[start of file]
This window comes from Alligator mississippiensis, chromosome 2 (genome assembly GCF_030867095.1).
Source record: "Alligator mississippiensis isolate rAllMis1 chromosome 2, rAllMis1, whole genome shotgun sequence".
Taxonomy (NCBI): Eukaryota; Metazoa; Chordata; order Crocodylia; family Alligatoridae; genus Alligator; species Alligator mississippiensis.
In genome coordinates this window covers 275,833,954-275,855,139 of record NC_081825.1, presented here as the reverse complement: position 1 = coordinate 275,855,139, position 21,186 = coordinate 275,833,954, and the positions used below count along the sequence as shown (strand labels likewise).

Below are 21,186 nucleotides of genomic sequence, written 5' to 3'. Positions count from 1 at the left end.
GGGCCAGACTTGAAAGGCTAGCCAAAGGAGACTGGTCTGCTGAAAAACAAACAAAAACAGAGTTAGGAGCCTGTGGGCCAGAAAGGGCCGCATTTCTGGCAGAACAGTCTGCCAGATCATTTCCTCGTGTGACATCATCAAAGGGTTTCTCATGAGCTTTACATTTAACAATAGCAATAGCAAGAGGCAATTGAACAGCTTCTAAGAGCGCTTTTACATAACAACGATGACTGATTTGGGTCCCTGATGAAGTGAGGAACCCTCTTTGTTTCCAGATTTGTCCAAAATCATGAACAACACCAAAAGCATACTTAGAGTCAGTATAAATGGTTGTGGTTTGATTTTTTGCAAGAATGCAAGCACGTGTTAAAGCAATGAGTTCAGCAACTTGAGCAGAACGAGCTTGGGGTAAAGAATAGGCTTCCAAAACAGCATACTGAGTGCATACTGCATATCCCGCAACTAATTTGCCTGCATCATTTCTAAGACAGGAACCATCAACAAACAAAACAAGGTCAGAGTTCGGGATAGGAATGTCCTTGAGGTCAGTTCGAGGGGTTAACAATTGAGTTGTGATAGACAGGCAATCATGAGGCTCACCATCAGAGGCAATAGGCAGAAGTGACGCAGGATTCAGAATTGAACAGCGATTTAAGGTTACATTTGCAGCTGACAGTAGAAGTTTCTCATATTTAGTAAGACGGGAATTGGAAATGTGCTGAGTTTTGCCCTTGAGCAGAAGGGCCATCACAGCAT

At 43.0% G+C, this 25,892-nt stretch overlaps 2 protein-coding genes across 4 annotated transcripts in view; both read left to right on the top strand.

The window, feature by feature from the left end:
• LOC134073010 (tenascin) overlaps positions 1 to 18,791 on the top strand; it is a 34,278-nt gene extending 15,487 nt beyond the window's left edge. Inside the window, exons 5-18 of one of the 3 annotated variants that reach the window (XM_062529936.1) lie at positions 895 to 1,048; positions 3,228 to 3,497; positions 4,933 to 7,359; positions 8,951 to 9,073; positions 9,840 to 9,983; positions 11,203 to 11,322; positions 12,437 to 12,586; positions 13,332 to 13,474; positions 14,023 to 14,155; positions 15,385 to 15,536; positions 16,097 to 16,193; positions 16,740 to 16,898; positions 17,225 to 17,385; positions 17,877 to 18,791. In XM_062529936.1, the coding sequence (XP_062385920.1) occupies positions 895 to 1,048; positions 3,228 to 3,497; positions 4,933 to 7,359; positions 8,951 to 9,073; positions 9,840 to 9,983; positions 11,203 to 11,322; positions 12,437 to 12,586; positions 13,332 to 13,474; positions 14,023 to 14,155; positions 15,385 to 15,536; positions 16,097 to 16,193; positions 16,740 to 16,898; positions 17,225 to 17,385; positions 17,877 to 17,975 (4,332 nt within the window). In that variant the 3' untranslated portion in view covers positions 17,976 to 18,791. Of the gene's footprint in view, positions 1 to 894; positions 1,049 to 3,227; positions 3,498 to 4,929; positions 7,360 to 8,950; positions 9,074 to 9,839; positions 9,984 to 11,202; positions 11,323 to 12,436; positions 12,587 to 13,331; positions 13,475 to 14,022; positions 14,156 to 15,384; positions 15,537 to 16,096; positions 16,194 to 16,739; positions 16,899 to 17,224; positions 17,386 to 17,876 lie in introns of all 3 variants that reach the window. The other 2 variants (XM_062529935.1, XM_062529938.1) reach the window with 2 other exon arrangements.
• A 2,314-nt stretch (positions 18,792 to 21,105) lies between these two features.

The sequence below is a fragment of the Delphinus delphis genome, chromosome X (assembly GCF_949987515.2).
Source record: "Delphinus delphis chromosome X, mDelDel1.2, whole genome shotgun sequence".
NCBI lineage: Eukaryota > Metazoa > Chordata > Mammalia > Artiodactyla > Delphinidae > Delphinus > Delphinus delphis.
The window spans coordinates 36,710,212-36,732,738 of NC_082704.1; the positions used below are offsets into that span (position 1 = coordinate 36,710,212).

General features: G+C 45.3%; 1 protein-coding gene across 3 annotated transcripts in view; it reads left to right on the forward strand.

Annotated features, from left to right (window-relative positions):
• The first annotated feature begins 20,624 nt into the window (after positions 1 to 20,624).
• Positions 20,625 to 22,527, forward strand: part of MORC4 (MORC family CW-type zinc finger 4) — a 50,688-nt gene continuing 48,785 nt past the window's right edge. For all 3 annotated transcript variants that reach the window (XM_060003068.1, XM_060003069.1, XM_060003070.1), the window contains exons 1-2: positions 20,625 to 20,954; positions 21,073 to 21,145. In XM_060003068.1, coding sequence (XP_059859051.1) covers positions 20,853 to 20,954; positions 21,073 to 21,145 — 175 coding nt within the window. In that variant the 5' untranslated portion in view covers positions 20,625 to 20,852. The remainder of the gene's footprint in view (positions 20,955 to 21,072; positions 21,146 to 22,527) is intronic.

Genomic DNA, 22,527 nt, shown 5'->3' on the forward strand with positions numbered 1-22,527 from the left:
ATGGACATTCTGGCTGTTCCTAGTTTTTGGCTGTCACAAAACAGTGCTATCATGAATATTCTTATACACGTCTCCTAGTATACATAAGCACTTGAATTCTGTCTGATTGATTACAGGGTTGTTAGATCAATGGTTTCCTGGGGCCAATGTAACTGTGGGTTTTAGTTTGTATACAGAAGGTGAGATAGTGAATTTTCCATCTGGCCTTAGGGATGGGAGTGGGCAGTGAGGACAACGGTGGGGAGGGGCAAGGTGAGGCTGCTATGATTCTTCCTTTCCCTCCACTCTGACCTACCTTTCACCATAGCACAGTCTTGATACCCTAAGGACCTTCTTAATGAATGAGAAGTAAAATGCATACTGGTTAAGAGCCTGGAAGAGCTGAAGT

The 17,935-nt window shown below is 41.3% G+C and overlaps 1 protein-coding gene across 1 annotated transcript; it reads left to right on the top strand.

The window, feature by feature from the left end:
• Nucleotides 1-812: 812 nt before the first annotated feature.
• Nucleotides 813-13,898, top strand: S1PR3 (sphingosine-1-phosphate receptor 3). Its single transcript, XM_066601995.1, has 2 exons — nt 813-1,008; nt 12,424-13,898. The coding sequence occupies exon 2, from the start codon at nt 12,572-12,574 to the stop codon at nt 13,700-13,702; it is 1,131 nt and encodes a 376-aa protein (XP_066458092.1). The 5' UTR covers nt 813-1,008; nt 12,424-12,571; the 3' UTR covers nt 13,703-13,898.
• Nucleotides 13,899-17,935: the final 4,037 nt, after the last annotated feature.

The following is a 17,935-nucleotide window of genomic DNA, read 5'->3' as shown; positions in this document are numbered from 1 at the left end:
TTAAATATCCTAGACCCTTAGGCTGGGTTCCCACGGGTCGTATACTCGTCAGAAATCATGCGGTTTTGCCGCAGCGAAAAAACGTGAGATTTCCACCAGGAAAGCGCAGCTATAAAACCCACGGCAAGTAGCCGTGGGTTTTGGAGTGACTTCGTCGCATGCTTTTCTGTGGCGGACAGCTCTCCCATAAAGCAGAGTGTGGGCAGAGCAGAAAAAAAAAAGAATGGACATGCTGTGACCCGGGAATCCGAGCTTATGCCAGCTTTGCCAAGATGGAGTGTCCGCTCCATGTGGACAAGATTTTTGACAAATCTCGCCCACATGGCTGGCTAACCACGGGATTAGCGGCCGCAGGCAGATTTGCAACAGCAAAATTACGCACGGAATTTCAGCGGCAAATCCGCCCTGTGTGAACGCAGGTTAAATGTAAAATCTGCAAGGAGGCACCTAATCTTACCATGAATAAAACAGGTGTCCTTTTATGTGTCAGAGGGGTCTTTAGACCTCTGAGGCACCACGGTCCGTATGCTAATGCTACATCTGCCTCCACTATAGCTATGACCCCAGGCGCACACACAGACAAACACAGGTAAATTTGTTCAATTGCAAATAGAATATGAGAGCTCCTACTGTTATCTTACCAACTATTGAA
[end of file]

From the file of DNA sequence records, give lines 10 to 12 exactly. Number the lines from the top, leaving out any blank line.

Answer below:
• A 2,314-nt stretch (positions 18,792 to 21,105) lies between these two features.

The sequence below is a fragment of the Delphinus delphis genome, chromosome X (assembly GCF_949987515.2).
Source record: "Delphinus delphis chromosome X, mDelDel1.2, whole genome shotgun sequence".